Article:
Jonah Fisher of the BBC Radio and Reuters, based in Asmara, the capital of Eritrea, left the country on Thursday after his accreditation was suddenly withdrawn.
"We condemn this unfair expulsion that follows repeated harassment of Jonah Fisher," Reporters Without Borders said. "Eritrea is in the unique position, with 14 journalists in prison, of being Africa’s biggest prison for journalists and one of very few countries worldwide in which the private press is banned."
No reason was given for Jonah’s expulsion. "But I can guess it’s because I upset them one too many times," he told Agence France-Presse after his departure. In an account of what led up to his expulsion that appeared on the BBC online site he said, "Three weeks ago a conversation with Information Minister Ali Abdu Ahmed about what he called my "racist negative reporting" ended with him announcing that he "knew who I really worked for".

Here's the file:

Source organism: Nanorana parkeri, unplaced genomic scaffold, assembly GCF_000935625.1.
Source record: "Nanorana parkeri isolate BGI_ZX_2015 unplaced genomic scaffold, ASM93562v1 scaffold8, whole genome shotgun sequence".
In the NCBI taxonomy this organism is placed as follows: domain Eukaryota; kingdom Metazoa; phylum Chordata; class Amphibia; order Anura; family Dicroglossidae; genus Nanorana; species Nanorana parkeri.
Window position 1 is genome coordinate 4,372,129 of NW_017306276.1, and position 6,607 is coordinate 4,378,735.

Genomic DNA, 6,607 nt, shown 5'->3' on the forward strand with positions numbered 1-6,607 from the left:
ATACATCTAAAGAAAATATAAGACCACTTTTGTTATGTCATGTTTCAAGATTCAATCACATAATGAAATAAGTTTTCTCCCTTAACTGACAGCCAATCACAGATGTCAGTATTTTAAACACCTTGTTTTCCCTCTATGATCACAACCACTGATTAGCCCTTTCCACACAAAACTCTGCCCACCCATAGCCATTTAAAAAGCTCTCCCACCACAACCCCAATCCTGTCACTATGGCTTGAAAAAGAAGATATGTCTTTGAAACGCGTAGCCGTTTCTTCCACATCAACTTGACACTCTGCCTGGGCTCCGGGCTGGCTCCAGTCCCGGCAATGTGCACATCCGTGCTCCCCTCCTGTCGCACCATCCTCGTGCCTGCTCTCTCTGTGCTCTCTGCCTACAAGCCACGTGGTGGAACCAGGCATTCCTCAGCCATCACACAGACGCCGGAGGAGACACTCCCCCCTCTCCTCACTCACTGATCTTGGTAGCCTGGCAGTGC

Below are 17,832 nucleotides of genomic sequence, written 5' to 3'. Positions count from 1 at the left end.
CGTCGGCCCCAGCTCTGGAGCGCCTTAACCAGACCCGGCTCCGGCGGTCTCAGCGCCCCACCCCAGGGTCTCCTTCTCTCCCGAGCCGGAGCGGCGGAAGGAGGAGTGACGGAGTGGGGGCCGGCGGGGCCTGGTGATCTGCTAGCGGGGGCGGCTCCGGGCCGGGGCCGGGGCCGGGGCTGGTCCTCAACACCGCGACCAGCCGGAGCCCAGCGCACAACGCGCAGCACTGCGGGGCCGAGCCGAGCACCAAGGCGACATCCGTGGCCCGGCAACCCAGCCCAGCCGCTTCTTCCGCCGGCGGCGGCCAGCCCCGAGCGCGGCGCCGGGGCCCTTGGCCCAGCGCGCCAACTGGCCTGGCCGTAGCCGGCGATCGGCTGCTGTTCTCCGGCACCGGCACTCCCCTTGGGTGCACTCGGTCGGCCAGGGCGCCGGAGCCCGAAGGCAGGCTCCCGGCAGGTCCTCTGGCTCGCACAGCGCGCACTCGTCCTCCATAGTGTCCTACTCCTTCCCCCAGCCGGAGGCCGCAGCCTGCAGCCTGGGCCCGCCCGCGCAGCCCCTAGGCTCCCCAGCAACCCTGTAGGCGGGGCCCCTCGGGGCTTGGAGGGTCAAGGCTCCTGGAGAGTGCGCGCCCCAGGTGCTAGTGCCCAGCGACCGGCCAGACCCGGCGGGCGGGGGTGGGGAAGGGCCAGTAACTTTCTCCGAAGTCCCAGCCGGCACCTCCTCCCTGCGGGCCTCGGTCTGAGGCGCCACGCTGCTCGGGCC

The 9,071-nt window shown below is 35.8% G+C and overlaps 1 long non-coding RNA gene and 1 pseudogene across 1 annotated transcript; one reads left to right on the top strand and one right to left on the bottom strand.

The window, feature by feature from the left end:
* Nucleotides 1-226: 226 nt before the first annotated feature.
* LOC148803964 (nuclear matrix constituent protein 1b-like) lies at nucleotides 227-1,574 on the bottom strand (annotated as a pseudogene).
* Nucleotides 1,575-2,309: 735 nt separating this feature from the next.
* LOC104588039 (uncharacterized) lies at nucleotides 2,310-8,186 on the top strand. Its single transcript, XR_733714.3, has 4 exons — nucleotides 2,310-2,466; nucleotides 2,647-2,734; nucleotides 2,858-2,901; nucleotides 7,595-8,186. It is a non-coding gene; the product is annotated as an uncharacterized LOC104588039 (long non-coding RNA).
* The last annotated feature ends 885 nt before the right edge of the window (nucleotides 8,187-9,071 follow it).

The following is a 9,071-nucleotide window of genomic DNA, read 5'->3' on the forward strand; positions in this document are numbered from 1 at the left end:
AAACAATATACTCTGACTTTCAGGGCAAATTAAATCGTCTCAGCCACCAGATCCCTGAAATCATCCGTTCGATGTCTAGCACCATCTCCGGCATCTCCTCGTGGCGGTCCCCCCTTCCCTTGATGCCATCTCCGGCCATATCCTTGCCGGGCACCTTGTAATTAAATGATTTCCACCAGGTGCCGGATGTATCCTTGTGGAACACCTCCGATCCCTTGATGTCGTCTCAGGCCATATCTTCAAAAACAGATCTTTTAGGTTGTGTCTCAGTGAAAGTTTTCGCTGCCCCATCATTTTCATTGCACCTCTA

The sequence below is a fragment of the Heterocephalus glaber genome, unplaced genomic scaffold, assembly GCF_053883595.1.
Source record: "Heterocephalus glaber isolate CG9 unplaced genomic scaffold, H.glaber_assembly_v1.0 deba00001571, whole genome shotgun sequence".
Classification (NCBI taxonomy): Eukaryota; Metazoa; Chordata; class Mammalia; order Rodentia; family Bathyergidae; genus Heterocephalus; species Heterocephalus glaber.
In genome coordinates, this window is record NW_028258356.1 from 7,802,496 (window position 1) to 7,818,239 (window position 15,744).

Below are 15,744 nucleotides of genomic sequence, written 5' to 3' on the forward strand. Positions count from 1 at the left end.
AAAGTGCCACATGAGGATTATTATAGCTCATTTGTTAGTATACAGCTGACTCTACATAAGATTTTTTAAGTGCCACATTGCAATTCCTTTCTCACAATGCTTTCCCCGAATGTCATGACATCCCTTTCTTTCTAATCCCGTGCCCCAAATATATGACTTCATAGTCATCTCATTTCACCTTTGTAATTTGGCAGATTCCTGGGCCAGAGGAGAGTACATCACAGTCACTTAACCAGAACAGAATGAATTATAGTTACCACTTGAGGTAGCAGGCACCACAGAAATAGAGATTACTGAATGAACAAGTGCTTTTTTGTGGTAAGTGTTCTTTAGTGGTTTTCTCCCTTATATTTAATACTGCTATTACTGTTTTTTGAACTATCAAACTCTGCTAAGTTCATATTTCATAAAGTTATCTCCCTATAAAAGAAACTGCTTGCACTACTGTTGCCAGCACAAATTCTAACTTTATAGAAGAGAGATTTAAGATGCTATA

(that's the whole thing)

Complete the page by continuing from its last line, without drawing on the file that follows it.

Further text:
Fisher said the minister told him he had been closely monitoring his phone calls and emails.
"All discussions with government spokesmen dried up and I was informed that I needed a ministry of information permit to venture into the countryside beyond the capital, Asmara - permits which were never granted.
"It was thus no great surprise when I was summoned by a government official this week to be told I had three days to leave the country."
At the end of May Fisher wrote an article in British daily The Independent referring to an Amnesty International report on human rights abuses in Eritrea that was headlined, "For some Eritreans freedom means prison and torture".
No privately-owned media has been able to operate in Eritrea since September 2001, when the government shut down all private newspapers and imprisoned a number of journalists.